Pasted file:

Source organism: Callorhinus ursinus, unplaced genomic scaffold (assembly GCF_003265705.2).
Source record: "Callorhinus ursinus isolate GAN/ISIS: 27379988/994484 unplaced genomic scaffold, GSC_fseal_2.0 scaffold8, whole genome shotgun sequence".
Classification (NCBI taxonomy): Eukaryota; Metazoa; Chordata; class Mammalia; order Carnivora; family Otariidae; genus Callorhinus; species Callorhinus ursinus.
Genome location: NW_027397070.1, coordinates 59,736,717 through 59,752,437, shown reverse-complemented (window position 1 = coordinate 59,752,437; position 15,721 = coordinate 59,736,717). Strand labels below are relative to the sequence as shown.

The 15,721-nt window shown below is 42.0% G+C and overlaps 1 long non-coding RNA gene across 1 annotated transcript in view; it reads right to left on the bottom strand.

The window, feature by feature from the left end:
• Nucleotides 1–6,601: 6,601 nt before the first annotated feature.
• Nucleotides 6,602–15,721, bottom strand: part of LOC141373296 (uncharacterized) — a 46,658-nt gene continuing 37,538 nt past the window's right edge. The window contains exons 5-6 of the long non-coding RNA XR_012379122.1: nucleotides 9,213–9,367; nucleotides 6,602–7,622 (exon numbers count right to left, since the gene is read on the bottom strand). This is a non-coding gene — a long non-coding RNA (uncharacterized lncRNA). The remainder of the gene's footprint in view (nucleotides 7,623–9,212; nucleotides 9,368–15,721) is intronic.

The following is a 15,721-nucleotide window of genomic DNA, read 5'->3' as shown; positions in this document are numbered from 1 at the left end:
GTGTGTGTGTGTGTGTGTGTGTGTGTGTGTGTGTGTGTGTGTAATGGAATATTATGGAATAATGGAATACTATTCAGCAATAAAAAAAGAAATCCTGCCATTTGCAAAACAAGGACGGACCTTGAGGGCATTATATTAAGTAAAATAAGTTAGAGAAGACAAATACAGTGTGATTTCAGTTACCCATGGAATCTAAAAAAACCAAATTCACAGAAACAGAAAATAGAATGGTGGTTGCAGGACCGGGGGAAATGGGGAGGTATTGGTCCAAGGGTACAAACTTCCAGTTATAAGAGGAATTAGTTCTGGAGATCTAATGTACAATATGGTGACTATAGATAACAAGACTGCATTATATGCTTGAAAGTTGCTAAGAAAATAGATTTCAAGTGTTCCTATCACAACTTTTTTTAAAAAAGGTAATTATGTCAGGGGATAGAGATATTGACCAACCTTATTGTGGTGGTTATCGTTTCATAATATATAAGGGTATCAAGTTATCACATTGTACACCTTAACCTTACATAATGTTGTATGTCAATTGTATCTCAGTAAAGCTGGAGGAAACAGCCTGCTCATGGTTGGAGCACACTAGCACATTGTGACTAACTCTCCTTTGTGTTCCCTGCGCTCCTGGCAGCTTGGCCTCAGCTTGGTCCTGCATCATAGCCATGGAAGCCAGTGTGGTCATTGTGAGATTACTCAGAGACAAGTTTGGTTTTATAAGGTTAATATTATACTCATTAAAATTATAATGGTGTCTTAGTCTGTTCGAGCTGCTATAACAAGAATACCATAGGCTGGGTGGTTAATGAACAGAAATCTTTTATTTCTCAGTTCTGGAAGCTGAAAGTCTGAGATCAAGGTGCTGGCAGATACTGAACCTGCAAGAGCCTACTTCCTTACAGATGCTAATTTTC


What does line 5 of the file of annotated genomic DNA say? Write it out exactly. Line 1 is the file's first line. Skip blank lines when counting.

The 15,721-nt window shown below is 42.0% G+C and overlaps 1 long non-coding RNA gene across 1 annotated transcript in view; it reads right to left on the bottom strand.